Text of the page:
The standard approach in dealing with the problem of bandwidth increases for the packet processor is the creation of a tree-like topology that layers a packet processor with a sub-group of DSPs for port capacity. New sub groups consisting of a packet processor and DSPs support bandwidth demand increases but over time this layering can become very expensive. In addition, it is difficult to scale incrementally, because each layer requires both a packet processor and sub group of DSPs.

The ideal solution is simply to increase the capacity of the packet processor by adding a higher speed packet processor and other accelerators to work with it. However, the bandwidth race never stops. So another solution is to let the DSPs take on major packet processing and media gateway control tasks and let the packet processor itself concentrate on the packet distribution function and nothing else. In fact, the key to a more scalable and lower cost media gateway is by developing DSP technology to perform packet processing functions, exclusive of distribution, at the packet and sub-packet level.

Emerging DSP technology has to support scalability within the media gateway because the amount of ports that each DSP can handle varies with the different applications (e.g., FAX, high-quality voice, low-bandwidth voice, H.323, etc.). Equally important is that the media gateway must be flexible to handle a wide range of protocols for voice processing. Most of the carrier class media gateways are migrating to G.711 Annex 2, which provides a standard, well-defined voice coding with voice activity detection and comfort noise insertion (comfort tone). But there are a large number of legacy protocols.

Consequently, the DSP needs to be flexible and have the full range of capabilities depending on which legacy standards are supported to support a packet processing burden that changes with the type of interoperability standard. Finally, there is a bright, but largely unknown future for voice coding to provide higher then toll quality speech or high fidelity audio and a host of new applications supported by even newer standards.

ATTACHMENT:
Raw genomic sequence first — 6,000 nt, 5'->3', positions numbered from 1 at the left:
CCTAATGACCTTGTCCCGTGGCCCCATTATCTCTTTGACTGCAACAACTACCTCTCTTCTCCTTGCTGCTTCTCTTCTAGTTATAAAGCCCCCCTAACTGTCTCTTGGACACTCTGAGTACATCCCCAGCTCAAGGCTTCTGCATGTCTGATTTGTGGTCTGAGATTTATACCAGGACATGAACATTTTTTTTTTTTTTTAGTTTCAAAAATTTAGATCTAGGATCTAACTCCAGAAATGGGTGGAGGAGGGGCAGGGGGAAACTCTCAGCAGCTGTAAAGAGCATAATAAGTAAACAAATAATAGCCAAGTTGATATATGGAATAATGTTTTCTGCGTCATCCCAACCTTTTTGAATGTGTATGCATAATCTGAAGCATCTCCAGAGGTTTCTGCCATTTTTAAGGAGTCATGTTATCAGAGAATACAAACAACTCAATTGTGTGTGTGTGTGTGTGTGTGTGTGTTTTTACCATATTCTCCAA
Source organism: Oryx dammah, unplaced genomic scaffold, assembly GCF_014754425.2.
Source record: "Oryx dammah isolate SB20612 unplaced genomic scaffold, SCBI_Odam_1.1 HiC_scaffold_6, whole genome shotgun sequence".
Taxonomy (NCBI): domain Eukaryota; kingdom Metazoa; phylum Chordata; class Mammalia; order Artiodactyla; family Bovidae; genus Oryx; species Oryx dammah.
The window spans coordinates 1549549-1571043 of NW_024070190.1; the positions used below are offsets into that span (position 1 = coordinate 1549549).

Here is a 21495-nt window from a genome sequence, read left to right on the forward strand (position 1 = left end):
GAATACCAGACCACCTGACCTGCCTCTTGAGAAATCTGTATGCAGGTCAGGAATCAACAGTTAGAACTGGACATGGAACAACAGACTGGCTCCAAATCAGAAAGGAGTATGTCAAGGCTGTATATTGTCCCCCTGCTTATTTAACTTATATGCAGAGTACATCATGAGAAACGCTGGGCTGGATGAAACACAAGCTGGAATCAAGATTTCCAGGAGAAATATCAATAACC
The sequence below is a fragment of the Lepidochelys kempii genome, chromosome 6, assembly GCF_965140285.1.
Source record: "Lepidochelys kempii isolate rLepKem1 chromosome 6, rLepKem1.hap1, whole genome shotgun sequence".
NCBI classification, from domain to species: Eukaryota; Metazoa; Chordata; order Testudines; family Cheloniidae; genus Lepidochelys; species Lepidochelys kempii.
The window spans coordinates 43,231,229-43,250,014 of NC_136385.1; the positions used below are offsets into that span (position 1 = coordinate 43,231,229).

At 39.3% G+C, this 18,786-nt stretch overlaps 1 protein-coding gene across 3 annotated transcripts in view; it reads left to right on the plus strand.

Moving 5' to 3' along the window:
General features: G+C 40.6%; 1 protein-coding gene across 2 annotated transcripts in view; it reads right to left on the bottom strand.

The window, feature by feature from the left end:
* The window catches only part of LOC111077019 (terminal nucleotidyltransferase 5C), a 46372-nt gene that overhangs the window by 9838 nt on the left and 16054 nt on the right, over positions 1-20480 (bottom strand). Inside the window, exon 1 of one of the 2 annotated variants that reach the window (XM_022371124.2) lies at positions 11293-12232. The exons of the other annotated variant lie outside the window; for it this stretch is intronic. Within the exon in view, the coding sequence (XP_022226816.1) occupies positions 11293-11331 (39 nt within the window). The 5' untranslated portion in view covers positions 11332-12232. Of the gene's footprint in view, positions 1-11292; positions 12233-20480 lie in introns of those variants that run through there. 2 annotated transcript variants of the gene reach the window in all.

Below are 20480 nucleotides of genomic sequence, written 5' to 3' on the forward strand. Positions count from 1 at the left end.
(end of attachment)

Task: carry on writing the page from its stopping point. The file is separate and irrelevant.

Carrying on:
New audio coding standards or higher compression standards require a flexible, upgradeable DSP technology. As a result, the packet processing has to be adjustable to accommodate different numbers of ports. The simplest, scalable media gateway architecture is an array of DSPs that are identical and all have a flexible capability in terms of speech processing and packet processing. As a result, DSPs can be added to balance the path between packet processing and voice processing seamlessly, since both are in a single processing element. This configuration provides the best granularity of scalability and flexibility for new applications.

Scot Robertson is product line manager at Analog Devices, Inc. Analog Devices is a semiconductor company that develops, manufactures, and markets high-performance integrated circuits (ICs) used in signal-processing applications.

[ Return To The September 2001 Table Of Contents ]

Today @ TMC
Upcoming Events
ITEXPO West 2012
October 2- 5, 2012
The Austin Convention Center
Austin, Texas
The World's Premier Managed Services and Cloud Computing Event
Click for Dates and Locations
Mobility Tech Conference & Expo
October 3- 5, 2012
The Austin Convention Center
Austin, Texas
Cloud Communications Summit
October 3- 5, 2012
The Austin Convention Center
Austin, Texas